Is Spanish Slate Good Quality?


How did we all get through Storm Eunice? Phew, it got a bit hairy back there, didn’t it! Did you lose a few roof tiles? Or maybe you had some more severe damage? We’ve been busy this week repairing the mess that Eunice did to people’s roofs, and we are really sorry if your roof suffered in the storm. If you’re now in need of some repairs, you might be wondering which slate is best to repair your roof with. Well, Spanish slate has long been praised as a high-quality, beautiful and durable roofing material, and we can’t help but agree! If you’re interested in Spanish slate, you might want to read more information and compare it with other slates that we use, including Delabole (or rag) slate, Welsh slate, Brazilian slate, or Chinese slate. All of these slates have their different pros and cons and will be useful in different types of reroofing or roof repair.

For hundreds of years, natural Spanish slate has been used on commercial and industrial roofs. It is extremely durable. Spanish roof slates have performed admirably in the face of the unpredictable British weather for hundreds of years, going back to the 1300s.

On a roof, good quality slate is known to survive at least 70-80 years. Some roofers claim that if it is installed properly, Spanish slate can last the life of the building it serves. The majority of slate used in the UK today comes from Spain and is utilised for high-end projects, historical structures, traditional pitched-roof homes, and sustainable construction.

Spanish slate, along with Welsh slate, is one of the most well-known slate variants on the market. Spain is one of the world’s largest producers of the natural metamorphic material. Geologically, Spanish slate is a foliated metamorphic rock formed over millions of years from fine-grained sediments. Quartz, sericite, and chlorite minerals make up the majority of the mineral. Unlike British slate, which comes in a wider range of colours, Spanish slate is often black or grey. Spanish slate is then cut and shaped into roof tiles, cladding, flooring and much more.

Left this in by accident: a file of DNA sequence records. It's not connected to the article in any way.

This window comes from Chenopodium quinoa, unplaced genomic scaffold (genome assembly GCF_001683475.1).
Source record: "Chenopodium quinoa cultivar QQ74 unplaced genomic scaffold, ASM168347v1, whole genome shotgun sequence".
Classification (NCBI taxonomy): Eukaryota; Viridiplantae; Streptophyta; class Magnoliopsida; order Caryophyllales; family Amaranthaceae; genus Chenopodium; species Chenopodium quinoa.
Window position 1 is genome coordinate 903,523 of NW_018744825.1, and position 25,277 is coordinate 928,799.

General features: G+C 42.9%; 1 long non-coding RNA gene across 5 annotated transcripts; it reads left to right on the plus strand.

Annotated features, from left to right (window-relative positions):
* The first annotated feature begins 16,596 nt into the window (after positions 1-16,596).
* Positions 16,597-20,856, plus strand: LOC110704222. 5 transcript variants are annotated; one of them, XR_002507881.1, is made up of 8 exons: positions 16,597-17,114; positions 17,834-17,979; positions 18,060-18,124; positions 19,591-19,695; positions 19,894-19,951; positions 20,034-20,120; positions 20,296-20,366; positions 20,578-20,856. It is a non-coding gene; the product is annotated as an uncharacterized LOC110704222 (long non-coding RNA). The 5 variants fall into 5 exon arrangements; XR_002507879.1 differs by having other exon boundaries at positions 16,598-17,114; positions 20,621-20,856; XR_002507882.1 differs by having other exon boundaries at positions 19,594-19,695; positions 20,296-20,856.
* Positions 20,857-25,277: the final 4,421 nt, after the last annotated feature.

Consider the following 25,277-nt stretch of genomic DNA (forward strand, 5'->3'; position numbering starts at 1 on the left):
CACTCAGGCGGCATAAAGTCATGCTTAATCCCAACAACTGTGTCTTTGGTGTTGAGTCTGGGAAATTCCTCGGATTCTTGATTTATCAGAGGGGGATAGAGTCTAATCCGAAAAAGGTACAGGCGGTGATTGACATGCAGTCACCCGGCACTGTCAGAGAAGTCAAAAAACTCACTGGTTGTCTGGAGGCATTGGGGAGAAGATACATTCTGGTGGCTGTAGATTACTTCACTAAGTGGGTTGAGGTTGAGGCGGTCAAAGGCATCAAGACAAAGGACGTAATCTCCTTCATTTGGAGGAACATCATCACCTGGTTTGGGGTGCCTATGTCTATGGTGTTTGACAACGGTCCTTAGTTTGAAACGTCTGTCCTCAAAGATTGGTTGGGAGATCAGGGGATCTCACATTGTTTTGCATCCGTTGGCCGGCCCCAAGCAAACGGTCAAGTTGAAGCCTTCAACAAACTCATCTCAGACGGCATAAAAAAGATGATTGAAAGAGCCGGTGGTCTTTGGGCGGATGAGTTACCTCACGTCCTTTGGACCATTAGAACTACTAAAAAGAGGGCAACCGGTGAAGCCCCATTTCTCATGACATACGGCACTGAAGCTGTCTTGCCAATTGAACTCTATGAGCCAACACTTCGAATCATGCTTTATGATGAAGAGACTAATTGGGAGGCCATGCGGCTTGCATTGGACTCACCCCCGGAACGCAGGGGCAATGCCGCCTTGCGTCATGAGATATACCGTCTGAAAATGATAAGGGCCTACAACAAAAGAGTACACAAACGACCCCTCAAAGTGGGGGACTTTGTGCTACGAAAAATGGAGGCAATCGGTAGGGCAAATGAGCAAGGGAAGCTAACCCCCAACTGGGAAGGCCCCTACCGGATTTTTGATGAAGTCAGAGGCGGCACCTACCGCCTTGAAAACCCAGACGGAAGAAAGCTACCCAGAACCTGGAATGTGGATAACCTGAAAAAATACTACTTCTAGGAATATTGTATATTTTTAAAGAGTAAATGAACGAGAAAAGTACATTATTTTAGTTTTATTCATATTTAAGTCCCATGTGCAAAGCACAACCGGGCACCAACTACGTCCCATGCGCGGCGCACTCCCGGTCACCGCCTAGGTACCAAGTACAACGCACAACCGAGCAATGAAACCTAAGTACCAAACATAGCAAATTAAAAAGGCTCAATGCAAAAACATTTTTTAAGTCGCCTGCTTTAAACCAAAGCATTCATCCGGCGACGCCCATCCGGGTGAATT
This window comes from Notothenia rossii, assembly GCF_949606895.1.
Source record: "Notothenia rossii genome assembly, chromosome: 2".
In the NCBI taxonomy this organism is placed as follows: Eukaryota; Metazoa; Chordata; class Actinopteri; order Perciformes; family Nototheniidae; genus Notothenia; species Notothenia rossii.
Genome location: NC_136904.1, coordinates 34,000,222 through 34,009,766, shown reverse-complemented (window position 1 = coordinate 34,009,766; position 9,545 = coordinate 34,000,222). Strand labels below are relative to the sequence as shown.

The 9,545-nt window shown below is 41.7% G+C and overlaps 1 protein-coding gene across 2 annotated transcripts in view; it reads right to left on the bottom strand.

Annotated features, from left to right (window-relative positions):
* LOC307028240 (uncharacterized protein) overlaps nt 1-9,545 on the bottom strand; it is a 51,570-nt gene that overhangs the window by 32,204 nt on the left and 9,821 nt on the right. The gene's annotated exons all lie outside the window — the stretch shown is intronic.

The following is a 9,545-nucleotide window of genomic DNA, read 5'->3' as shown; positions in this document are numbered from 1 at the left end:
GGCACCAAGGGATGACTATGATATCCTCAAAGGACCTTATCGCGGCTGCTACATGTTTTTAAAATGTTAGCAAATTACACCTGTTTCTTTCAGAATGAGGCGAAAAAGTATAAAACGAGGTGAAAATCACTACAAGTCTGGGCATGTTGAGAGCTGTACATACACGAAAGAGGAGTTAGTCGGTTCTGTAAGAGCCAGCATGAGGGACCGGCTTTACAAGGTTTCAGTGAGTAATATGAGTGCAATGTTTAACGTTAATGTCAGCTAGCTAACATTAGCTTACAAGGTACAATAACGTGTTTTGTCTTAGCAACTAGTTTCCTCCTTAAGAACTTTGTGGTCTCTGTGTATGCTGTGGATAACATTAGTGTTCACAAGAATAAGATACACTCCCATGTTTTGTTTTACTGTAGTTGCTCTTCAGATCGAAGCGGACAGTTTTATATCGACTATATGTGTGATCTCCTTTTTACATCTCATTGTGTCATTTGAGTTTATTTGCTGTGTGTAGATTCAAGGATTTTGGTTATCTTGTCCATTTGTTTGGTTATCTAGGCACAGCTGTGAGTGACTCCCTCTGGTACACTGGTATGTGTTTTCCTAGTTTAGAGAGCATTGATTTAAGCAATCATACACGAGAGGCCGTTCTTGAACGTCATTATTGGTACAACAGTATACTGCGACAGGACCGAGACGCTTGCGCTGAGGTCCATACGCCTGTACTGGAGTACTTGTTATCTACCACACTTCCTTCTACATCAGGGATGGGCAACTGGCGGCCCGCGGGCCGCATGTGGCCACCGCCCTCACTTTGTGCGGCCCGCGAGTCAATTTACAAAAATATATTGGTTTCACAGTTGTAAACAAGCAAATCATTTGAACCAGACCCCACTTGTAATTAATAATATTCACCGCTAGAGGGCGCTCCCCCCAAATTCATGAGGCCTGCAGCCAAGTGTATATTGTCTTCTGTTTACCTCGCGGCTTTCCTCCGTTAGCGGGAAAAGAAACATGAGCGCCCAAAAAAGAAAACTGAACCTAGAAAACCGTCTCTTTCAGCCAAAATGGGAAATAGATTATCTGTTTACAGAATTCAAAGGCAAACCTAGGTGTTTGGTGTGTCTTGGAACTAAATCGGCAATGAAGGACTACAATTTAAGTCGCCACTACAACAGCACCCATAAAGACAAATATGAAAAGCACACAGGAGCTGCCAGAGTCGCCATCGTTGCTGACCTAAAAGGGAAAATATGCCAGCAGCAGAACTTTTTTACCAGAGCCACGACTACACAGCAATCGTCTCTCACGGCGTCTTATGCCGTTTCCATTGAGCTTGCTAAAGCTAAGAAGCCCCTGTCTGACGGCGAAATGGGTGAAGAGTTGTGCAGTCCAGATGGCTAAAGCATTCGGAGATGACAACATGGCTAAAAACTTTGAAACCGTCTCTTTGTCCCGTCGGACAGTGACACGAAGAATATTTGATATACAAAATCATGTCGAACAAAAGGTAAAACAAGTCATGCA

The lithotype for Spanish roofing slates is B1, which corresponds to an authentic black-gray slate, fine grain, homogeneous, and with a high fissibility, allowing it to be exfoliated in fine and regular tiles, according to the International Classification of Slate for Roofs (IRSC).

What makes Spanish slate different from other slates?

Slates aren’t all the same, and they don’t all come with the same guarantees. In contrast to slate from other parts of the world, such as China or Brazil, slate generated in Spain is of tectonic origin. It has been pressurised by tectonic forces (the plates of the earth’s surface pushing together).

Spain was amongst the first nation in the world to produce slate. The world’s largest and best tectonic natural slate reserves are found in the country’s north, a location with a long mining history.

Over three-quarters of the slate sold worldwide is thought to come from Spain.

Natural slate has an extraordinarily low water absorption index of less than 0.4 percent, making it ideal for use as a weathertight roofing material. One of the key reasons it can last for hundreds of years with little or no maintenance is because of this. Natural slate is also completely resistant to frost.

Because Spanish slate’s thick structure helps regulate temperature better than plain tiles, residents living or working beneath the roof can go about their days in a more pleasant indoor environment.

Natural slate also has the added environmental benefit of being 100 percent recyclable and releasing zero hazardous compounds into the environment, making it resistant to acid rain, UV light, fire, and rotting. Natural slate re-use accounts for about 3% of the total pitched roofing market in the United Kingdom.